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You will either be thinking about leasing a vehicle or preparing to lease one if you are reading this, so you may be wondering just exactly how those car leasing monthly payments that you are due to pay are arrived at.

With Nationwide Vehicle Contracts, there are different types of leasing contracts, both Business and Personal - but we will concentrate on Personal here. (Business Leasing details can be found here): 

Personal Contract Hire is the most common form of private car leasing, with the fixed monthly rentals covering the 'rental' of the vehicle, plus any maintenance options if chosen. 

So we will concentrate on this option.

So just how are these monthly rental costs calculated?

The following factors are taken into consideration at the start:

  • The cost of the vehicle
  • The anticipated residual value of the vehicle (This is just how much the vehicle is likely to be worth at the end of the contract) and the depreciation of the vehicle's value
  • The mileage allowance that you have chosen before the start of the contract
  • And any additional options, such as a maintenance contract, that you have decided to take out.

THEN, the length of the contract period (2,3 or 4 years are normal) is used to spread the cost over the months, and interest is likely to be added to (because, after all, this is still a loan to you).

Remember that, during the time of the contract, you never technically own the vehicle. Throughout the entirety of the leasing process, the vehicle remains the property of the finance company. 

And you should treat it as such, because at the end of the lease, you will be giving the vehicle back for them to sell on to a dealer or private buyer.

This is why there is a Fair Wear and Tear policy, (and charges if this is not adhered to) and an Excess Mileage charge if you exceed the agreed mileage, worked out on a 'pence per mile' basis as set at the start of the contract

It also explains why all vehicles need to be insured with full comprehensive cover in case of accidents.

Let's take a look at the factors individually.

As Real Cars explains in their detailed article explaining leasing costs (in the USA, but they are relevant here too), "when you lease a car, a leasing/finance company actually buys the vehicle from the dealer before leasing it out to you."

And that leasing/finance company are not just doing it because they like you and want you to have a shiny nice new car to drive about in; they expect to earn interest on the money they used to buy the car (just like a loan). And they fully understand that, at the end of the lease, that car will be worth a lot less than it was at the start because it has greater mileage, has been used, and is subject to depreciation.

Cost of the vehicle

Obviously, the initial cost of the car is the most important thing to take into consideration. After all, it isn't entirely reasonable to expect a BMW X3 for the same leasing price as a Smart Fortwo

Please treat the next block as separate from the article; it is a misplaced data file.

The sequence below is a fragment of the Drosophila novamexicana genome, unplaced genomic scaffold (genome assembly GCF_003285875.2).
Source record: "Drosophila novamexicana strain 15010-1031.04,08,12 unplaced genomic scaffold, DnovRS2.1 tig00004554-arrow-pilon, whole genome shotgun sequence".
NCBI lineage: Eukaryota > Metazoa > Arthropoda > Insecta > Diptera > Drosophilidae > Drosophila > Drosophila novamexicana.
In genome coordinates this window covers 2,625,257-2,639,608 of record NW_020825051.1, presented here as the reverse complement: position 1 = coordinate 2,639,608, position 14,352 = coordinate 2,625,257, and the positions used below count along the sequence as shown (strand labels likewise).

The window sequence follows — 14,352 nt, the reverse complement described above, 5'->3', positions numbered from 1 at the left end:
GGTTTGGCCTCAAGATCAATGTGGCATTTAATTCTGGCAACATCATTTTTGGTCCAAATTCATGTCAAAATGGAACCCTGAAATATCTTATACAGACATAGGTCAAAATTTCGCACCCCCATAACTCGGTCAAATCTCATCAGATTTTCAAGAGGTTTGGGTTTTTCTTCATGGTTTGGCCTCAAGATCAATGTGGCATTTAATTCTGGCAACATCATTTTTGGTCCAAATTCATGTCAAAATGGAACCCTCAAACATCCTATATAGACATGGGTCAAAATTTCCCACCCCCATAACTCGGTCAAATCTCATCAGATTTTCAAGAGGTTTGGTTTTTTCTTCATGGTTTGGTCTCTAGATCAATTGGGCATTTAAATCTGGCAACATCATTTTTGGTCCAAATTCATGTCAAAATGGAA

And then, if any optional extras are added to the car,  these need costing in too.


Then there is the depreciation to take into consideration as it used as part of the calculation when it comes to the anticipated residual value of the vehicle - just how much the vehicle is likely to be worth at the end of the contract.

Our guide here explains exactly what is involved in vehicle depreciation, but basically "depreciation is the difference between the amount you spend when you buy a vehicle and the amount you receive when you sell it."

According to the AA, "an average new car running at 10,000 miles a year will have a residual value of around 40% of its new price after three years."

Depreciation is affected in different ways depending on types of cars, market forces, age, fuel efficiency, model updating, car colour, fashion forces, rival model updating, supply and demand, mileage, and car condition upon return from leasing. Some affects are avoidable (such as car condition and mileage) and some are not.

So car experts calculate just how much value a car is likely to use over the length of the contract, and this loss is spread over the months as part of the monthly payment - and in fact, makes up the majority of that payment.


With depreciation affected by mileage, the agreed mileage at the start of the contract needs to be kept to, because if it is exceeded, the value of the car goes down - hence penalty payments due for exceeding it.

Length of contract

The longer the contract, the cheaper the monthly payments are. BUT it also means that the car is older by the time the contract ends, has depreciated more, and is worth less. So longer contract periods do not necessarily mean a great change in payments. Noticable? Yes. But a lot? Not necessarily.

Other costs

You could take out a Maintenance Contract which covers repairs (to an extent), and the cost for this has to be added into the monthly payments too.


The next part of the lease payment is interest. After all, you are renting a new car, and a finance company has 'bought it for you', and if you bought it yourself you would probably have to pay interest too.

So it's fair that they charge you interest.

Add all these things up, and you get your monthly payment. 

There are pros and cons when it comes to leasing, and ultimately it is your choice, so contact one of our Customer Service Advisors to see if it is the correct option for you.